Find Great Stuff

Art Collectibles Reflections by Kathy and Bill Lair

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AB switch found for 2 displays out

September 21st, 2008 · HTPC

I found an AB switch that other Mac Mini folks are using to switch between two different DVI out monitors. It seems a KVM switch designed for 2 sources to one monitor can work in reverse on non powered switches. The information source can be found on the 123macmini.com forums. The forum thread is How To Switch Between 2 Displays on your Mac Mini. The Ebay sellers ID is e-hdtv. I haven’t purchased the switch yet, I may just wait and put the $50 toward another Mac Mini.

Non Powered DVI Switch

Non Powered DVI Switch

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How to manage an online Antique Store? Part 1 of 4

September 14th, 2008 · Collectibles, HowTo

How to manage an online Antique Store? Part 1 of 4 from Bill Lair on Vimeo.

How to manage an online Antique Store? from Bill Lair on Vimeo.

HowTO part 1 of 4: There are two software programs that help use manage our internet antique store. They are  FileMaker Pro and WebMerge . This presentation is a brief overview of their use.

[display_podcast]

Click arrow to listen to 3 minute podcast ANSWER: same audio as YouTube video.

Bill’s words

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Top Ten Art Works

August 4th, 2008 · Art

 

 

 

 

 

 

 

 

 

 

Bill’s thoughts

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Mac Mini first generation with Front Row

July 28th, 2008 · HowTo, HTPC

Mac Mini first generation running Front Row

I finally got Front Row running on my 1st generation Mac Mini. I’m just letting folks know what worked for me, I’m not responsible if these suggestions don”t work for you.

Previously I installed Remote Buddy, a Keyspan IR remote receiver and a Harmony remote Harman/Kardon TC-30 which all worked fine although my system lacked the grace of the front end integration of Apples Front Row.

The Mac OS Tiger system install disk has front row on the disk, but since my system doesn”t have an IR remote receiver in it like the Imacs have, Front Row will not install on my Mini from the disk. A step by step work around can be found on Andrew Escobat’s blog. My first few attempts didn’t work, but some followup comments on his post led me to a solution. The first thing you have to do is find a copy of Front Row 1.3. and not FR 1.3.1. Apple was offering this free download, but now only offers newer version of Front Row which doesn’t work with Escobar’s Enabler 1.5. It’s not real easy to locate 1.3, but I finally found this older version at mediafire.com. After decompressing the installer for Front Row 1.3 and leaving my installer on my desktop, I ran enabler 1.5. All seemed to go as planned, but Front Row would not load.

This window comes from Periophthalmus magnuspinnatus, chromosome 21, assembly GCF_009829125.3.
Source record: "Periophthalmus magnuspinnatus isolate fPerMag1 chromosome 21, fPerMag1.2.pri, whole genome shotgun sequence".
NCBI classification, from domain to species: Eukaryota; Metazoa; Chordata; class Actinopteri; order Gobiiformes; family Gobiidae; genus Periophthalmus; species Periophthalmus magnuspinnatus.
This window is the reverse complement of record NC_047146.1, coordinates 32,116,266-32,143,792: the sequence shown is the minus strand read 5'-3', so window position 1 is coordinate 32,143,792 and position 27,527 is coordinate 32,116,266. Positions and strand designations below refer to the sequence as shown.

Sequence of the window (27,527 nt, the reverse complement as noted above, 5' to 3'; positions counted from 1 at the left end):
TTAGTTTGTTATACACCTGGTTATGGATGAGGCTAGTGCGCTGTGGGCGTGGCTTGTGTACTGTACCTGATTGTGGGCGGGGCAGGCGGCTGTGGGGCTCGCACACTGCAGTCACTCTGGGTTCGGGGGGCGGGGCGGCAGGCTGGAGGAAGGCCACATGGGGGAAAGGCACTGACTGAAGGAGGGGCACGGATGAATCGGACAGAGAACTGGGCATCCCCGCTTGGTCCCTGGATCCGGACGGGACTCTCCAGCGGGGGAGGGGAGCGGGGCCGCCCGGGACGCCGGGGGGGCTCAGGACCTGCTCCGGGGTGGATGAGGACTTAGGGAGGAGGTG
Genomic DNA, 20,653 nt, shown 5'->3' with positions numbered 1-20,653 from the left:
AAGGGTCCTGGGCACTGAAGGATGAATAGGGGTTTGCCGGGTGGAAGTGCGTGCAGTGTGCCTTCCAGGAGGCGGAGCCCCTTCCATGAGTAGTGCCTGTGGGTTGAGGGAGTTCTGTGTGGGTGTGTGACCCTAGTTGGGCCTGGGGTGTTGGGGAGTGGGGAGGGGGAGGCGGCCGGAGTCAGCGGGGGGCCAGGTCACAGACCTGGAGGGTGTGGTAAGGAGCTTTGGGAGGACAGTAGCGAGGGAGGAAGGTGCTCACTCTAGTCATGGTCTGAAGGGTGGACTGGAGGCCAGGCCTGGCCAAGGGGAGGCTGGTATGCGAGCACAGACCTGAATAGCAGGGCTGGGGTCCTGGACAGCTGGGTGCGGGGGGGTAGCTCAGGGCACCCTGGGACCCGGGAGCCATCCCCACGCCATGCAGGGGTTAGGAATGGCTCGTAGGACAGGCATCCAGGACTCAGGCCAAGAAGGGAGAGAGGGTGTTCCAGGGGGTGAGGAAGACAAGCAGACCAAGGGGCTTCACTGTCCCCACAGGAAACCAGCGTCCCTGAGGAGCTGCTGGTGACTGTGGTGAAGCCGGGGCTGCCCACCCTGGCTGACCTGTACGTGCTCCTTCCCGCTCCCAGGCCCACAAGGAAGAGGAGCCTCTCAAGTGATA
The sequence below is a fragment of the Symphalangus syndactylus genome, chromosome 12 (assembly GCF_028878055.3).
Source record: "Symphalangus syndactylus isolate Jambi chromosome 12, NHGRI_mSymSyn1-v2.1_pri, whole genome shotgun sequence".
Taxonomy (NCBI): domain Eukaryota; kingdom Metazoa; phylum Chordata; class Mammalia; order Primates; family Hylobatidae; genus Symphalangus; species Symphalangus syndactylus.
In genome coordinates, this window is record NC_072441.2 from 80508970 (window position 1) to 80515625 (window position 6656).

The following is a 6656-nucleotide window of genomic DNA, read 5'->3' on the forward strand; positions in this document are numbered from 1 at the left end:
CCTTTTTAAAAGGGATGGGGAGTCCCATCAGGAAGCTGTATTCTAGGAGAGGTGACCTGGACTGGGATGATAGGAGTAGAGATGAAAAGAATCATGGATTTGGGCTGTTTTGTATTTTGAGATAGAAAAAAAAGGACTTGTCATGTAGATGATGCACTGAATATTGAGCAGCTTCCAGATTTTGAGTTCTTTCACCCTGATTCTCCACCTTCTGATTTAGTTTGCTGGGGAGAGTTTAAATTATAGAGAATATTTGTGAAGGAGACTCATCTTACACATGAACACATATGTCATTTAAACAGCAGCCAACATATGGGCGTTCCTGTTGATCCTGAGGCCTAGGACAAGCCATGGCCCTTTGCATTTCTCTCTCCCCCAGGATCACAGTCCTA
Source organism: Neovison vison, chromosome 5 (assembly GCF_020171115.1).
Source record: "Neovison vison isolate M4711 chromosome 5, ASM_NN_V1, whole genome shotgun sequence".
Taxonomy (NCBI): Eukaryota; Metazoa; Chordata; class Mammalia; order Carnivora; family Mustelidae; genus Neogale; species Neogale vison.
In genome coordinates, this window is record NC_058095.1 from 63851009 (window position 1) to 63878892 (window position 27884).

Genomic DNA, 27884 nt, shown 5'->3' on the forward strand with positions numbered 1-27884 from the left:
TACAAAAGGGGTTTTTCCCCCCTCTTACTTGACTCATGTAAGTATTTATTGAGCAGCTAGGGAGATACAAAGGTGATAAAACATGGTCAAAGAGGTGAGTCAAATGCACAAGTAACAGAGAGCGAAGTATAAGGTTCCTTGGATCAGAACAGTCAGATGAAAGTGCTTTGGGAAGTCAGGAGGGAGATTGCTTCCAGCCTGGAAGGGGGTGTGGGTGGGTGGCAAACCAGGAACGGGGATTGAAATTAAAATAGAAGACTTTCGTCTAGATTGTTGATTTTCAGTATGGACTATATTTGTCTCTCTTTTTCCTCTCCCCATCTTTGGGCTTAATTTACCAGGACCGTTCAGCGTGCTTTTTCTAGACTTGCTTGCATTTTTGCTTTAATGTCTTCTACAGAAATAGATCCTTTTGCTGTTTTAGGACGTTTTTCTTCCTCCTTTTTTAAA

The trick that pressed the magic work button was to install 2 more files that are located on the Mac OS X 10.4.19 combo update for PowerPC from Apple. This suggestion can be found toward the bottom of Andrew Escobat”s blog. With the slick shareware program called Pacifist I can open the Apple update and Pacifist will search for “BezelServices”. Then Pacifist will install the two specific file folders you select:

/System/Library/PrivateFrameworks/BezelServices.framework/

/System/Library/LoginPlugins/BezelServices.loginPlugin/

After a restart, I had a working Front Row on my old Mini. Thank you Andrew Escobat and the folks who commented and added suggestions to his blog.

Bill”s words

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Back to Life with Epson R1800

July 24th, 2008 · Art, Photography

Epson R1800

“Arena”

The Epson R1800 allows me to complete my art work in-house, which is no small chore. To give you a little background, I’ve been trying to print digital images since 1994. My main image criterion were durability, larger than 8×10, color accuracy, and continuous tone. Back then I settled for a Fargo PrimeraPro dye sublimation printer although the image size was limited to 8×10. A lot has changed in the last few years. The evolution of pigment inks with color accuracy has allowed your local photo stop or chain store to print you a large durable image. My experiences with these 3rd party sources has mostly been disappointing. Some of the problems have been scratches, over bleeds, changing a tiff file to an over compressed jpeg, and color tone shifting. I needed my own in-house printing solution. Thank you Epson for coming to my rescue. The experiences with my newly purchased refurbished R1800 has exceeded my expectations. The 10 mil thick premium luster paper comes in an 11.7 by 16.5 sheet size, which allows me to print my favorite image size of 11×14 and still have a white border to ease framing. The pigment inks match my monitor view and the icing on the cake is a clear cover coat over the image for durability.  These prints need to be seen in person; the details in the print go beyond your monitor view. Art work in-house is now the best. I may just stay in-house.